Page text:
Below is an example PLUS Info page. We have it in our plans to upgrade these.
Are you familiar with the Windows Properties page?
If so, you can access it from here.
If not, give it a click. The Properties page provides you with even more information about a particular file.
Some would say it is for more technical users, but you can’t hurt anything by opening it up, looking around and then clicking Cancel to close it.
You can view the retained history of connections for a program by clicking the History… button. Due to the volume of data generated, history is only kept for 30 days.
By default, we ship WinPrivacy with this off. Activating this can be useful if you suspect a program of taking data or spying on you. Other than that, it’s kind of cool to see but not of a lot of use.
Above is a partial screenshot of the History tab. Nothing special here.
If you are so inclined, you can drill down even further and see the URL where the connection was made, like the one for mcupdate.exe below.
Considering mcupdate.exe is not a harmful program, I’m not too interested in the connection history or traffic. But, if I was still in doubt as to what this program was, I would be looking very closely at this data to determine where the program is going and when.
In the future, we’ll be adding some additional features to help in this type of investigation.
Allow By Signature
Here is were it gets fun. Lets say you have a great program like WinPatrol PLUS on your computer and want to make sure everything Ruiware, LLC makes and digitally signs is allowed because they write incredible software. You can do that! Simply highlight your favorite program, like WinPatrol PLUS, and click “Allow By Signature”.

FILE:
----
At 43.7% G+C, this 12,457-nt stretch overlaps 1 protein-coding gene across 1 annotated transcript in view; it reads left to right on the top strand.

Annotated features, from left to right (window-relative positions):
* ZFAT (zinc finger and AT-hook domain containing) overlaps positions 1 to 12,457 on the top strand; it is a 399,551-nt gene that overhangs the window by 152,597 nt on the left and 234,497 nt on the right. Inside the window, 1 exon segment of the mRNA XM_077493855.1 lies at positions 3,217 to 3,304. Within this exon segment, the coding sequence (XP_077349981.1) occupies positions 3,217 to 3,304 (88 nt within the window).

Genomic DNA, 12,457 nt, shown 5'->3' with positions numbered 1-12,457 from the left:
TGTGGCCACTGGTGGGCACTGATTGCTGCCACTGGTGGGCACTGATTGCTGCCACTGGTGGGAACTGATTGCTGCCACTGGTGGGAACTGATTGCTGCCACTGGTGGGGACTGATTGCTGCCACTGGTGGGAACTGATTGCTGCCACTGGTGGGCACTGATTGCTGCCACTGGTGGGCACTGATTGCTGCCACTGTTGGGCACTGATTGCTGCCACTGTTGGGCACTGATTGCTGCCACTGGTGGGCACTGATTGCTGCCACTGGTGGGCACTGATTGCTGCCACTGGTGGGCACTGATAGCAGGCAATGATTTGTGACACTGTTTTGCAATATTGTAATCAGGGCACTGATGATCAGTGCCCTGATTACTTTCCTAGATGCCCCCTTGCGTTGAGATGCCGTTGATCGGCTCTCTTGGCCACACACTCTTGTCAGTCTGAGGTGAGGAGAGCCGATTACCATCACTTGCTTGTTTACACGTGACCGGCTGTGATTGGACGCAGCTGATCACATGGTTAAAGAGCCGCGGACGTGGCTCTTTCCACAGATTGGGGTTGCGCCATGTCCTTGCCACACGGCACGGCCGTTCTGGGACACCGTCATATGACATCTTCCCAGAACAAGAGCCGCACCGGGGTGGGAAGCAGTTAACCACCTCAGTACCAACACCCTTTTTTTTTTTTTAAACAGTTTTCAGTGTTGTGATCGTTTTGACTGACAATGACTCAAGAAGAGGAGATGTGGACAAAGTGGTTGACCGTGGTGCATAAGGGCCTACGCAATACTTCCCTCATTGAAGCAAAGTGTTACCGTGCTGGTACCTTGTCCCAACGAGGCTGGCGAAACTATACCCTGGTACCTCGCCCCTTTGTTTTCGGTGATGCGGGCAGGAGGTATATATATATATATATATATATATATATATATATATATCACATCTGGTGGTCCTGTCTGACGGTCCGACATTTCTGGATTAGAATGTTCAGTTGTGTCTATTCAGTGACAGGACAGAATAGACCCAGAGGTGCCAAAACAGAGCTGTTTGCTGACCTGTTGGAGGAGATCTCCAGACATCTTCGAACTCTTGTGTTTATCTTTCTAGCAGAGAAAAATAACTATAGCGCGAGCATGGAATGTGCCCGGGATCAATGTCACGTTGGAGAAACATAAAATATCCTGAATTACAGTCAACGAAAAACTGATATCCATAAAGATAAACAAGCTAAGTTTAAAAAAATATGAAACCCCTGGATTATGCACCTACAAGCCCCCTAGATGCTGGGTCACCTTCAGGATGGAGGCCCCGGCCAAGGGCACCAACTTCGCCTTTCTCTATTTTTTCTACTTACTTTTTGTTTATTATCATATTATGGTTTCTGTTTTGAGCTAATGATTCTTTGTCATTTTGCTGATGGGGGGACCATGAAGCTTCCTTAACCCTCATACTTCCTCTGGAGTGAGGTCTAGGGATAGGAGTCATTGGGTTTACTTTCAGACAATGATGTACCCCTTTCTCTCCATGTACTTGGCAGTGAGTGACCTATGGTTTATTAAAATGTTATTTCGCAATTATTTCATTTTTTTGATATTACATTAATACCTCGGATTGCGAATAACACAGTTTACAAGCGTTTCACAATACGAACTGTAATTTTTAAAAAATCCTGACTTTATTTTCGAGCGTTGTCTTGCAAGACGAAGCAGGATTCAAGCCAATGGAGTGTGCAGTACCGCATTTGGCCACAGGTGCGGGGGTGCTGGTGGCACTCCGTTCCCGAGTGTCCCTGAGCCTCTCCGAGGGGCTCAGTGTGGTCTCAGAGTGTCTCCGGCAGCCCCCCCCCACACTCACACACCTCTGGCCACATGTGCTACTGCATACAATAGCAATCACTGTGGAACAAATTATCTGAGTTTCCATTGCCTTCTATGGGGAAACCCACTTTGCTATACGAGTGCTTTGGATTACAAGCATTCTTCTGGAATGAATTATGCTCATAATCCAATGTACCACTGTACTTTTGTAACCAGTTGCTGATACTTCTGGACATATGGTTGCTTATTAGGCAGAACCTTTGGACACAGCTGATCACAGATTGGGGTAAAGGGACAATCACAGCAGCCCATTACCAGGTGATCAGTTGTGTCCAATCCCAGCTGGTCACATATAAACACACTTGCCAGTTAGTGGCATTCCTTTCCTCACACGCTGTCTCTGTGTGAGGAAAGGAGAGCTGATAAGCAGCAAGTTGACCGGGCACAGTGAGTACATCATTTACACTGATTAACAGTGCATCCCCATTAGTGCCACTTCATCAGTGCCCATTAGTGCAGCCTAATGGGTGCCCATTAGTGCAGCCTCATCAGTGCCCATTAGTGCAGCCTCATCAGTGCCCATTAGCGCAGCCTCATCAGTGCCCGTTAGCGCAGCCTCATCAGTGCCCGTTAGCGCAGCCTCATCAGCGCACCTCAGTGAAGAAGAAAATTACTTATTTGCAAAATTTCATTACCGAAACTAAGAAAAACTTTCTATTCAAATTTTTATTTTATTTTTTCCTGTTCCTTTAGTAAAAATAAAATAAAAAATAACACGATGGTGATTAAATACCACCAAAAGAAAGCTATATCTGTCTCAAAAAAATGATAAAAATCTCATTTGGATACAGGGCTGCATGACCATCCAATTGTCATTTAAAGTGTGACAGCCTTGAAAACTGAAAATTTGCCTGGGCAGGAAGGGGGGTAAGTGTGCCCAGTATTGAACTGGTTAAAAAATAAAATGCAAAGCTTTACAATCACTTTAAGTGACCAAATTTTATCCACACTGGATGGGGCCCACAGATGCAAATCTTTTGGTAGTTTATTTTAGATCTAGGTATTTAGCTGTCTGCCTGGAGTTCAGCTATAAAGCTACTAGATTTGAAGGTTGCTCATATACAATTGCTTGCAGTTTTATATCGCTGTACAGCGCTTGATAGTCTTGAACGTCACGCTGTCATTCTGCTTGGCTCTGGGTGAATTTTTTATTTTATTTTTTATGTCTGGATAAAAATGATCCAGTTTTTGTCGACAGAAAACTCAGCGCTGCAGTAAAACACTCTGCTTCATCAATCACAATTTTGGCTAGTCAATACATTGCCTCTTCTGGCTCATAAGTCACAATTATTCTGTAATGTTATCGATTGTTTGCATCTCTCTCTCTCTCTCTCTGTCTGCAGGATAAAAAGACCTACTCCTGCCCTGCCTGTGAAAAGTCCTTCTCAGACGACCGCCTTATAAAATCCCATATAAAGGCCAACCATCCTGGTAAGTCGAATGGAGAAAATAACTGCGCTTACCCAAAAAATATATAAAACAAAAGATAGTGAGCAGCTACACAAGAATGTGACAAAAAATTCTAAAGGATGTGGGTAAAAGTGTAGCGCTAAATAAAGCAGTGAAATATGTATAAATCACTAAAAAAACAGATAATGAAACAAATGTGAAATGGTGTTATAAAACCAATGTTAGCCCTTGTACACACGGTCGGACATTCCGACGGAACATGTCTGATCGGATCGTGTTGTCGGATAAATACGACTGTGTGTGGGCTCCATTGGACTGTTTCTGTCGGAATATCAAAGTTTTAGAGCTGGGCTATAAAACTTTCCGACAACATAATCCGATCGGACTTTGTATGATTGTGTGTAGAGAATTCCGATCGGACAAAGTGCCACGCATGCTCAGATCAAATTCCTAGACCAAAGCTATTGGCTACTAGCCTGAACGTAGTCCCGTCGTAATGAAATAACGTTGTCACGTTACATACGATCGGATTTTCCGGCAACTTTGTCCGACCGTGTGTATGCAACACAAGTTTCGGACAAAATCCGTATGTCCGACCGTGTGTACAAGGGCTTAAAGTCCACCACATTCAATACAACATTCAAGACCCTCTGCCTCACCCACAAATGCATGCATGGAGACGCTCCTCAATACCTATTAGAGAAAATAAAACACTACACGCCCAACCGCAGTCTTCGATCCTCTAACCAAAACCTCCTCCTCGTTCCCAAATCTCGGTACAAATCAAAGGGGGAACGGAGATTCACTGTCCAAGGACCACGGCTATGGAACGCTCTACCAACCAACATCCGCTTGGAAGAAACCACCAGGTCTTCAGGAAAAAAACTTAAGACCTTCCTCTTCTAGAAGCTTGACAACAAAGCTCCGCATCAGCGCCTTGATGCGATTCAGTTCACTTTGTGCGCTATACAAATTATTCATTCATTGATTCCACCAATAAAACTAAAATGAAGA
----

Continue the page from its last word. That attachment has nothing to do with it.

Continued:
Now every awesome product from Ruiware, LLC will be allowed.
Not all programs are made equal. Say you decide you don’t want a particular program to access the Internet. Maybe it’s an automatic update program that runs updates when it is not convenient for you or a browser plug-in that got past your anti-virus and is now irritating you with pop-ups left and right.
Easy, highlight the program and click “Block Program”. That’s it. That program won’t be able to use the Internet again, giving you time run a full scan of your computer so your Antivirus can detect and clean up the program.
Oh, and if you make a mistake and block the wrong program… No big deal, the Blocked programs page contains an Allow Program menu item so you can reverse the block decision just as easily as you made it.
Block by Signature
Lets say there is a company that really irritates you or has caused you problems in the past and you don’t want any of their software to access the Internet from your computer, ever!
Simple. If they sign their software, simply block it by signature and everything they sign with that signing certificate is blocked. This is pretty powerful, so it should be used with care.
So, you may see some programs without any icons and that have “Does not exist” appended to the program name. Or maybe you have some older programs you don’t use anymore and don’t want them to show up in WinPrivacy anymore.
That’s simple. Highlight the program and select “Remove Data”. Poof, the references are gone.
If for any reason the program is run again and tries to access the Internet, please refer to Program Recognition above.